Luckily there’s much more we can do about our indoor air pollution, than what we’re able to control our outdoor air pollution, as well.

And since most of us spend over 90 percent of our time inside, it’s critically important to address the issues.

Particulate Pollution

Some of what’s outside gets inside. Besides your doors, think of your vents, and ductwork. Your heater and air conditioner create their own byproducts, but they also recirculate very fine material, called particulates, that gets in the smallest airways of your lungs, and doesn’t come out, easily. This puts you at risk for many lung problems, from asthma to lung cancer.

Some particulate is under 10 microns in diameter, PM 10, and some are much smaller (and more dangerous), such as PM 2.5. Each category has been linked by research to specific respiratory, pulmonary, and cardiovascular problems.

Volatile Organic Compounds (VOC’s)

  • Toxic gases, including formaldehyde, carbon, chlorine, fluorine, toxic forms of ozone, and nitrogen oxides.
  • Chemicals off-gas from personal-care products, cleaning supplies, carpet, paint, lumber and building supplies, and furniture.
  • Industrial plants and car emissions
  • Candles

And the vast majority of indoor air filters do nothing to eliminate these chemical pollutants, even if they do a reasonable job of cleaning up particulates.

Infectious Microorganisms

Bacterial and viral organisms thrive in wet washcloths and damp environments in the home. A recent trend is to treat the problem with antibacterial soaps, gels, wipes, and other products.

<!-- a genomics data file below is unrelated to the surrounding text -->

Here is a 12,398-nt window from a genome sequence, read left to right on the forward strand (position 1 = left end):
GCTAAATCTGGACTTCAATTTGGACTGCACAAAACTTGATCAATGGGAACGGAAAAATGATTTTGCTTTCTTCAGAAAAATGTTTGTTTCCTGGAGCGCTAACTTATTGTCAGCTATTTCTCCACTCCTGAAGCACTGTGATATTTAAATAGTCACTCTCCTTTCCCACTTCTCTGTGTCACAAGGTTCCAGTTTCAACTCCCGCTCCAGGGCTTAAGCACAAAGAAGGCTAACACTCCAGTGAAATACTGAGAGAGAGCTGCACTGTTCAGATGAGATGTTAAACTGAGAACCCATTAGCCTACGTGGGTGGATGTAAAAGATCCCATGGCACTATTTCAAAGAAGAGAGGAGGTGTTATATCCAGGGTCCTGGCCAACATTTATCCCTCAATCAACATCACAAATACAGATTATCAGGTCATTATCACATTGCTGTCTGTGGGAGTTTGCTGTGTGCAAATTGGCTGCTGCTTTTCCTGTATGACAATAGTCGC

Avoid Antibacterial Products

The personal-care industry is making a fortune on these products. But the problem with this approach, from the standpoint of your health, is similar to the effects of our taking antibiotics:

Yes, it wipes out the “bad” bacteria in that spot (for instance, your counter, or your hands), but antibacterial gels and soaps also kill the entire “microbiome,” including all the “good” bacteria, on your skin. Which you need, for healthy skin, and—ironically—for keeping the bad bacteria you’ll pick up, a few minutes later from another source, in check.

(You can kill the bacteria in a small area, with one of those products, but guess what: they’re everywhere. In the air, and on dozens of other surfaces in the room. In the end, we can’t live in a bubble, and we can’t spray or gel or wash every corner of the Universe.)

Keep the Good Bacteria

And here’s something you may not know, which will save you some money, buying those products:

The “good” bacteria outnumber the bad, by a ratio of anywhere from 10:1, to 100:1. We need them, as they create an ecosystem where the good guys keep the bad guys in check.

Washing Your Hands

Doctors discovered (quite accidentally) well over a century ago, that operating on patients, or delivering babies, with unwashed hands, was a terrible idea. Washing your hands is, categorically, a good thing. Especially after interacting with a risk factor like a smelly dishrag, raw chicken, or a sick person.

Perhaps the ubiquitous anti-bacterial products in our homes, schools, and workplaces these days are–“overkill?”

Pet Dander

Pet Allergies | How to Clean up Air Pollution Inside Your Home